Trouble On The Moon

HIGH The crisscrossing tale of a corporate cover-up.

LOW Zero onboarding assistance after a year.

WTF The speech check challenges seem unusually difficult?


Is it just me, or should videogame developers band together and forge a standard operating procedure for onboarding players into DLC that comes long after the initial game’s release? I’m awfully tired of finishing something, forgetting about it, and then picking up some late-arriving DLC a year later and having no idea what the hell I’m doing.

Maybe an option to replay a tutorial? An opening scene in every DLC to get me familiar with the controls and story again? A cutscene to refresh my memory on quests, factions and alliances?

I can’t say I have all the answers, but I can say that The Outer Worlds’ DLC Peril on Gorgon is the latest in a long line of titles thrusting me back into their universes for a new adventure with no proper re-entry after I’ve long forgotten what happened and what I’m supposed to do. Developers might hope that players remember the entire game up to that point, but in the year since I played it, a lot has happened (see: 2020) and my memory is only so sharp.

This problem isn’t isolated to ToW specifically, but it did have two distinct barriers for entry when I loaded up Peril on Gorgon.

The first issue is that I had completely forgotten that the original campaign has a finite endpoint, and finding a save that would let me start the content was a matter of trial and error. The one that worked was near the end before the final, climactic quest. This meant I felt immediately out of place knowing that I was a step away from the high stakes finale and had to put that story on hold at its eleventh hour to do the DLC.

My second issue is that ToW gave me zero clues as to how to start the new quest. The game features a planet-hopping ship and multiple locations to visit, so I had to travel to two random planets before the onboard computer would alert me to the new quest’s existence. Strange.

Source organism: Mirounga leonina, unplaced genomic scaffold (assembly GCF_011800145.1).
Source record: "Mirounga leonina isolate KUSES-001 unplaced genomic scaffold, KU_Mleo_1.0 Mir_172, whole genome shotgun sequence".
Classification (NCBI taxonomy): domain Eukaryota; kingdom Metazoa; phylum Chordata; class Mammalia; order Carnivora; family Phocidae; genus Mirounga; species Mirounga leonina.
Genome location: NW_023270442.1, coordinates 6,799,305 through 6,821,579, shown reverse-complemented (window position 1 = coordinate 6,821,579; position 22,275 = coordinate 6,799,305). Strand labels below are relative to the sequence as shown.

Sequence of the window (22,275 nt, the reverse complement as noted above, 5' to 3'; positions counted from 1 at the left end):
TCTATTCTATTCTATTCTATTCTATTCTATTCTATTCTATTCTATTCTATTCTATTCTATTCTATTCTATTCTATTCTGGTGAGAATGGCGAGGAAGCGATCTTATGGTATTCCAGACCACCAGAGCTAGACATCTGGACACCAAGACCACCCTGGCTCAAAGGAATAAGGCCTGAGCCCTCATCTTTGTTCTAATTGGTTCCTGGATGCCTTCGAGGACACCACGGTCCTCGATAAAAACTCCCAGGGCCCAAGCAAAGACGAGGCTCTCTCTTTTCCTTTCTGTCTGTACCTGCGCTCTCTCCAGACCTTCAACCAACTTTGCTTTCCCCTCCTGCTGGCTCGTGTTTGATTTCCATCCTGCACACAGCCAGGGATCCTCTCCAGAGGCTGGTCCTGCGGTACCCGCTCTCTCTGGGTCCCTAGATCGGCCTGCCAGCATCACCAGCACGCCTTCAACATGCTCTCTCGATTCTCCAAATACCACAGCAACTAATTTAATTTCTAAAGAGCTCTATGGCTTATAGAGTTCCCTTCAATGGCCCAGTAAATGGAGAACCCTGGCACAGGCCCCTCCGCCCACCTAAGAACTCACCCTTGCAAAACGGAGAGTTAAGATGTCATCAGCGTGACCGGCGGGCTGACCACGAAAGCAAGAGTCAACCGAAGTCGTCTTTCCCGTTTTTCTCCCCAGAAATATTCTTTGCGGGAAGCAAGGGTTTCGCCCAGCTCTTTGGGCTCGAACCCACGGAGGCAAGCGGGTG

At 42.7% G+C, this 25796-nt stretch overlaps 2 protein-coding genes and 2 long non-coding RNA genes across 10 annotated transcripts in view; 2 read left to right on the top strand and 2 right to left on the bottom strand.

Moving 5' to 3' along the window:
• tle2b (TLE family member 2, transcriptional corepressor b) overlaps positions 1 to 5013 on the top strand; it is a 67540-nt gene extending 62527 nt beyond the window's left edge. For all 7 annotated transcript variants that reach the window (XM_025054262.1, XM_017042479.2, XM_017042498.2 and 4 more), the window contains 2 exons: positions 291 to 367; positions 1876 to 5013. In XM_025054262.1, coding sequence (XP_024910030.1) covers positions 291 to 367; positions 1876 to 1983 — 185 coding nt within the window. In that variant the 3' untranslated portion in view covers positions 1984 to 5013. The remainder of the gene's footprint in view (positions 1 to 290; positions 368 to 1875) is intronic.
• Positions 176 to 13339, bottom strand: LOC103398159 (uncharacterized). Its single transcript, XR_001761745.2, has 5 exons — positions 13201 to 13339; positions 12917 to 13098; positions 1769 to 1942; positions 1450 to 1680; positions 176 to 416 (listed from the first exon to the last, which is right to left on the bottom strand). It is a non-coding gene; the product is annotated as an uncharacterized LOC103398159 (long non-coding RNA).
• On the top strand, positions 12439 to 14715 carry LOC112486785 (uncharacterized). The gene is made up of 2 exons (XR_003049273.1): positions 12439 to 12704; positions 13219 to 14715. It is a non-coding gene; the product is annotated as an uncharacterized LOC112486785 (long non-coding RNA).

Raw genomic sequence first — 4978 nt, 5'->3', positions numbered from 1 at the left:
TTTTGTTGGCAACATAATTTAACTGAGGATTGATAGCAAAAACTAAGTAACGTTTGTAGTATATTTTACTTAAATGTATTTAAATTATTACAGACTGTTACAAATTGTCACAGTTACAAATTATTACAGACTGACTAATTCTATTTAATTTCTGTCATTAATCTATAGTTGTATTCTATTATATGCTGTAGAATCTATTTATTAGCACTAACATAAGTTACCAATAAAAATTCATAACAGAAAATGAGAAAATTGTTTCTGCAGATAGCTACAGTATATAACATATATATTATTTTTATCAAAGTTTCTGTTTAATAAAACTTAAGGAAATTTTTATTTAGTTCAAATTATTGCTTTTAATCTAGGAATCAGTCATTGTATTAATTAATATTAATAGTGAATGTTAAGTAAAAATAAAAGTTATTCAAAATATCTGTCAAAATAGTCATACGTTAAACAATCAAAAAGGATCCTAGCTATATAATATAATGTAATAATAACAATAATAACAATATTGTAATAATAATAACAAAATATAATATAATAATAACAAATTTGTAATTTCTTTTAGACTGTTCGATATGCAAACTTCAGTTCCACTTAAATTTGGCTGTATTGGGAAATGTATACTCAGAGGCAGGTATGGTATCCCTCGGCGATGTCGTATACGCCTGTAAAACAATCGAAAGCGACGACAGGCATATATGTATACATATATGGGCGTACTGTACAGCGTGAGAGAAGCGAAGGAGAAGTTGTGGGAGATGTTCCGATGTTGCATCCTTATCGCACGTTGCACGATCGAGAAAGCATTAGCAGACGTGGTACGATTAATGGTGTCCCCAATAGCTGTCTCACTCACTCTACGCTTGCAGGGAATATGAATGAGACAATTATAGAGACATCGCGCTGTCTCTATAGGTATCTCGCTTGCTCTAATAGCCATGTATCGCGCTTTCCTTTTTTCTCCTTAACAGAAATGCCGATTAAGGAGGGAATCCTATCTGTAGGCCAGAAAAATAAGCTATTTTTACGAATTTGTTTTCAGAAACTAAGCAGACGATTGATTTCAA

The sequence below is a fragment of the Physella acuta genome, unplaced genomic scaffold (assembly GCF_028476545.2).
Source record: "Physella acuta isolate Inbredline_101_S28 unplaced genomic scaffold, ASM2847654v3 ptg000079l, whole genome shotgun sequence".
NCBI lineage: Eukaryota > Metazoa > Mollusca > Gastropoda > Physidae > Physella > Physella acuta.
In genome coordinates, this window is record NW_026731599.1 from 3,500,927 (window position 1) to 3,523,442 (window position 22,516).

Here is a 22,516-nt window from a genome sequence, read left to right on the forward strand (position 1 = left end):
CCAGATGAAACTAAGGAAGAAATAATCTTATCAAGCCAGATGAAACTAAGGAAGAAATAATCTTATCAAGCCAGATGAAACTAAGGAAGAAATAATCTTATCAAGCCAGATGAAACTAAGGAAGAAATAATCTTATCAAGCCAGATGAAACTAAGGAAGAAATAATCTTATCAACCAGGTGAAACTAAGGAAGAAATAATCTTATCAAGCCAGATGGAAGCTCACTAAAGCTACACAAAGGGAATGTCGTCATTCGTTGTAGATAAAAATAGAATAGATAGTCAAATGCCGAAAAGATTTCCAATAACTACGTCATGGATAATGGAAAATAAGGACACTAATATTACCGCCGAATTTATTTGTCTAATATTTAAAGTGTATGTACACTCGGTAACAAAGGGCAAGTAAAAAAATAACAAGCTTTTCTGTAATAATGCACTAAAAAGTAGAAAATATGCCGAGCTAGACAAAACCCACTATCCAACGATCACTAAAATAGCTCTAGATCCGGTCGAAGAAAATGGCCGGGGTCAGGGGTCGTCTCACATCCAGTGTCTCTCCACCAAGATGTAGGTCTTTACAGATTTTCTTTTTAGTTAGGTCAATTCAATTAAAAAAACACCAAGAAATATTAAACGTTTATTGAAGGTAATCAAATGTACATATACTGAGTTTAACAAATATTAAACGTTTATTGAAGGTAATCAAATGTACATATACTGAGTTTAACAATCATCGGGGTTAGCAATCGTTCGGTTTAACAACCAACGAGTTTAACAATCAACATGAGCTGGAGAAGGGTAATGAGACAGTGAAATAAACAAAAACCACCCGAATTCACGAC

However, despite all my complaints about clumsily implementing DLC, I must say that when Peril on Gorgon finally got going, it was an entertaining ride.

For those who need a refresher on The Outer Worlds, I’ll point you to Josh Tolentino’s review. This review will cover only Peril on Gorgon.

This add-on begins when events lead the player to a moon that was thought to be deserted. The daughter of a corporate scientist went missing, so the player is hired to find out what happened. Because TOW is a capitalism satire, the mom was working on an experimental drug aimed at energizing the working class for their factory jobs. What could go wrong? A lot, it turns out.

As with any Obsidan-penned story, not everything is as it seems, and the quests took many twists and turns as I explored the moon and talked to its inhabitants. I won’t spoil anything here, but the DLC’s conclusion wasn’t nearly as predictable as I expected it to be.

Mechanically, Gorgon is classic ‘more-of-the-same’ DLC, and that’s not a criticism. This meaty 10-hour quest also features the same gameplay as the main campaign – exploring new areas, fighting both humans and monsters on different planets and schmoozing with locals to gain information about the corporations.

If I have any specific complaints about the content itself, it’s that new weapons, armor and perks are introduced but I didn’t find any equipment I preferred over what I was already using.

On top of that, Obsidian raised the level cap from 30 to 33 for the DLC, which seems stingy to me. I had reached Level 30 well before starting the DLC, and only leveling up three times over the 10 hours I spent with it was a disappointment. A higher level cap would have been preferred.